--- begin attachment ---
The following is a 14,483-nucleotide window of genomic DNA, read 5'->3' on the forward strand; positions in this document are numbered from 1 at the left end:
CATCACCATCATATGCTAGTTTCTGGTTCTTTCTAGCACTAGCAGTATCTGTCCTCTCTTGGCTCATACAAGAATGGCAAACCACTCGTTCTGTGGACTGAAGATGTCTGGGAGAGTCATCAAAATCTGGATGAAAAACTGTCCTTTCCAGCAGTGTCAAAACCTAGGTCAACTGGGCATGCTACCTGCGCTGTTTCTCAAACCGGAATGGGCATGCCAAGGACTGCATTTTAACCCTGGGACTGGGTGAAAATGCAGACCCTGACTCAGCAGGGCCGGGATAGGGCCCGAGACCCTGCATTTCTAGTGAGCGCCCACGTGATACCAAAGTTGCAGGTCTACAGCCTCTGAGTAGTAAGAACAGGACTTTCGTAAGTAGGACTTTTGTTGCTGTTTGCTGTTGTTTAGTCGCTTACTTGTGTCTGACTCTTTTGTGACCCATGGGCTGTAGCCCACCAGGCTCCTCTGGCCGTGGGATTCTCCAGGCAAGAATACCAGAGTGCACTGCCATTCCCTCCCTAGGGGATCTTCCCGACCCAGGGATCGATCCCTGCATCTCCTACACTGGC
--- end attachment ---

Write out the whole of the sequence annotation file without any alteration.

The following is a 14,483-nucleotide window of genomic DNA, read 5'->3' on the forward strand; positions in this document are numbered from 1 at the left end:
CATCACCATCATATGCTAGTTTCTGGTTCTTTCTAGCACTAGCAGTATCTGTCCTCTCTTGGCTCATACAAGAATGGCAAACCACTCGTTCTGTGGACTGAAGATGTCTGGGAGAGTCATCAAAATCTGGATGAAAAACTGTCCTTTCCAGCAGTGTCAAAACCTAGGTCAACTGGGCATGCTACCTGCGCTGTTTCTCAAACCGGAATGGGCATGCCAAGGACTGCATTTTAACCCTGGGACTGGGTGAAAATGCAGACCCTGACTCAGCAGGGCCGGGATAGGGCCCGAGACCCTGCATTTCTAGTGAGCGCCCACGTGATACCAAAGTTGCAGGTCTACAGCCTCTGAGTAGTAAGAACAGGACTTTCGTAAGTAGGACTTTTGTTGCTGTTTGCTGTTGTTTAGTCGCTTACTTGTGTCTGACTCTTTTGTGACCCATGGGCTGTAGCCCACCAGGCTCCTCTGGCCGTGGGATTCTCCAGGCAAGAATACCAGAGTGCACTGCCATTCCCTCCCTAGGGGATCTTCCCGACCCAGGGATCGATCCCTGCATCTCCTACACTGGC